Crowded House - Intriguer Album Review
To this ageing hack, there will always be a special place in the heart for Crowded House's third album, Woodface. Flush with youth and a first significant other, it's erudite mix of classic songwriting and mellifluous harmonies ensured that whilst the rest of Europe were shouting 'Acieed!' without even knowing what it meant, yours truly was enjoying road trips and quiet nights in the company of Four Seasons In One Day and Weather With You.
Like all great records, Woodface had an element of backstory too, with Neil Finn's elder brother Tim co-opted into the group only to leave mid-way through the world tour that supported its release. More than anything however, its timelessness ensured that Crowded House would become arguably the Southern Hemisphere's most ubiquitous act of the last century, the unfortunate end of Michael Hutchence aside.
Seventeen years later, Intriguer arrives as a second release following the band's ten year hiatus, the sequel to 2007's Time On Earth. Whereas their first post-reformation album had evolved from the seeds of the evergreen Finn's solo writings, this arrives as very much a collaborative effort, constructed over an eighteen month period of touring and recorded in Auckland with producer Jim Scott.
Longstanding fans have no reason to panic, as the eager downloaders who snapped up the album's opening track Saturday Sun on its pre-release will have been able to tell them. Whilst the distribution method reflected a contemporary take on the vagaries of the modern entertainment industry, the track itself was a Crowded House archetype once beyond the rolling fuzzy bass of the opening few notes, a genteel uptempo stroll underpinned by Finn's preferred Lennon/McCartney-esque melodies.
It's also little surprise that none of Intriguer's highest moments reach those of Woodface, indeed you sense that was probably a conscious decision by a band with little left to prove. This of course isn't to say that there isn't much to enjoy, especially the gloriously drifting Either Side, itself a worthy addition to a trophy cabinet of imperiously lustrous songs whose inauguration came more than thirty years ago with Split Enz I Got You.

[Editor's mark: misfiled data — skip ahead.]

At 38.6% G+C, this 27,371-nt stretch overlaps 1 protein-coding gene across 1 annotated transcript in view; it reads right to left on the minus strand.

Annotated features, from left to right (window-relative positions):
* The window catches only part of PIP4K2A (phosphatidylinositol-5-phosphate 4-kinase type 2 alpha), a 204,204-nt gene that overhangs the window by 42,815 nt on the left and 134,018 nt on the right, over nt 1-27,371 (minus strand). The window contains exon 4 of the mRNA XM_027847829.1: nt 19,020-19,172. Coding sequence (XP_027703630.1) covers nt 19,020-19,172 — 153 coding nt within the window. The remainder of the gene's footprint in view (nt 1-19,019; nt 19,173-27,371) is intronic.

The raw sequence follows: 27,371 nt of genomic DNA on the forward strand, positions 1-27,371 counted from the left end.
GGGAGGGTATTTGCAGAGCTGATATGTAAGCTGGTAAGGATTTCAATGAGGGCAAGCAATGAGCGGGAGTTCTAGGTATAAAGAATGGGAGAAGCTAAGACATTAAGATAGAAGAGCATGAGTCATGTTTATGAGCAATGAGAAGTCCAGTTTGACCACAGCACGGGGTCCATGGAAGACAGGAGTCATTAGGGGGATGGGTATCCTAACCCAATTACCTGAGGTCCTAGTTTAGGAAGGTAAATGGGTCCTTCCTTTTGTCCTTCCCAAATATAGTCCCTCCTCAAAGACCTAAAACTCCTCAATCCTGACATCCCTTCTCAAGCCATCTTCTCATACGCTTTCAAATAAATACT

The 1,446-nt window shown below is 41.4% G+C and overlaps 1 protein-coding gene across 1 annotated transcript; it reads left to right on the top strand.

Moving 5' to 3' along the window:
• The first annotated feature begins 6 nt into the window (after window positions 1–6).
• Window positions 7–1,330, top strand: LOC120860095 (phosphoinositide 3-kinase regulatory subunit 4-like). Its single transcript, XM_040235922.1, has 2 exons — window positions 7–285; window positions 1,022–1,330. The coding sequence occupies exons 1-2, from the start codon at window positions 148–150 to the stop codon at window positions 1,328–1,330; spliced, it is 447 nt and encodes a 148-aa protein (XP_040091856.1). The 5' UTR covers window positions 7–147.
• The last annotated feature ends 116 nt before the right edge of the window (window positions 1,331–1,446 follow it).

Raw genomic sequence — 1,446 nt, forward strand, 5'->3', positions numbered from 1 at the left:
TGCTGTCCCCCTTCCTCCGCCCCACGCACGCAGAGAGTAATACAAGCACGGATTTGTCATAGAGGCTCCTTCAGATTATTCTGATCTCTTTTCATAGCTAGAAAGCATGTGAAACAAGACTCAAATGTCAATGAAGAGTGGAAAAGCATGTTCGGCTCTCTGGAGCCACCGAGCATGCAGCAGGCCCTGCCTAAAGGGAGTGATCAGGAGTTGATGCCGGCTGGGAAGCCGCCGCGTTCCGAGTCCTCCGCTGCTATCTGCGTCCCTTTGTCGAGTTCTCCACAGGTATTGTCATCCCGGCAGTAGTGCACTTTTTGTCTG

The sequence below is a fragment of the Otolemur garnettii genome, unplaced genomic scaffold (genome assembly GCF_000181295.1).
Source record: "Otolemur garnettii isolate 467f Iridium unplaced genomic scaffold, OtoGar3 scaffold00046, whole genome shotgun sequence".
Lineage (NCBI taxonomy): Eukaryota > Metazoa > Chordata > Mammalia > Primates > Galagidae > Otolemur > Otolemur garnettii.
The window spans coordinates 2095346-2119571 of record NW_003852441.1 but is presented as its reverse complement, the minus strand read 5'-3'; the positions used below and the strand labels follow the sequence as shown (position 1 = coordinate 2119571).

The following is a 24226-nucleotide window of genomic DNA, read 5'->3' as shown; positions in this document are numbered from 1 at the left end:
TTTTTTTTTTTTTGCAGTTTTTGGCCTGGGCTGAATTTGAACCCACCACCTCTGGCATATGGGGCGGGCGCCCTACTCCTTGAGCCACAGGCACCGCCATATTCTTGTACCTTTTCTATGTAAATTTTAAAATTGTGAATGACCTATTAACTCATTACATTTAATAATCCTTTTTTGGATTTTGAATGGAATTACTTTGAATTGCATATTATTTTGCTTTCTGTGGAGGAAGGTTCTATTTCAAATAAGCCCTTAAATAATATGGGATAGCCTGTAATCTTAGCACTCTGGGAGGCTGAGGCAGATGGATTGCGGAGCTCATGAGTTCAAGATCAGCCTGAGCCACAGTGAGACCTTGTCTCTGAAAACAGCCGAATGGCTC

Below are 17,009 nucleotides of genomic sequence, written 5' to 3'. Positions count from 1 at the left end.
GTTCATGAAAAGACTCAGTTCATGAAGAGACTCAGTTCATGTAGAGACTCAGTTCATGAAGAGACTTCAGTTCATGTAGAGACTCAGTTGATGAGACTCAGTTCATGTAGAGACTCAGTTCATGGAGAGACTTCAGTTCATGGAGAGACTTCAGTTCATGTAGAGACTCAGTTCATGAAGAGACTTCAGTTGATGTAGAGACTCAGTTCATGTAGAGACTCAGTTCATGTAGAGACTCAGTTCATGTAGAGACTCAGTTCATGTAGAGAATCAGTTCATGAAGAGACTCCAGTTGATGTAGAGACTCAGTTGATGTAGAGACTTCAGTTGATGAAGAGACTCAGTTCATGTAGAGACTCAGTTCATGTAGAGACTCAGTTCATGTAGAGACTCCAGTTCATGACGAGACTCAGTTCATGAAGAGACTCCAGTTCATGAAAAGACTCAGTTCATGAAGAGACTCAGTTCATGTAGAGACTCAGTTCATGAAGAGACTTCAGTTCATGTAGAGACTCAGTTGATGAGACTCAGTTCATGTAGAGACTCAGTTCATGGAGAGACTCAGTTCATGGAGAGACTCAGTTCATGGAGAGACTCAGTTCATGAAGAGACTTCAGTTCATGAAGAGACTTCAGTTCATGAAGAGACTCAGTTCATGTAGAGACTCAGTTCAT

At that certain tempo comparisons could be made between the Kiwis and our own Teenage Fanclub, but the atmosphere of most of Intriguer is more introverted. Isolation for instance is a moody, vaguely psychedelic celestial meander, whilst the gritty Amsterdam wanders into territory which fans of Don't Dream It's Over may find more than a little bleak.
In many ways this is Crowded House at their most naked, stripped back to their roots and totally without pretension. Were they for instance from Arkansas, Intriguer would be categorised as Americana, right to the gentle pedal steel echoes of the lugubrious closer Elephants. They aren't of course, merely pinned instead to the anachronistic concept of making a record where most songs sound roughly the same and which sounds mostly like the record they made before it. Looks strange written down, doesn't it?
My paramour of the early nineties is long, long gone, but we'll always have Woodface. And Neil Finn and co. seemingly will never forget how to make music for real people to have real experiences to.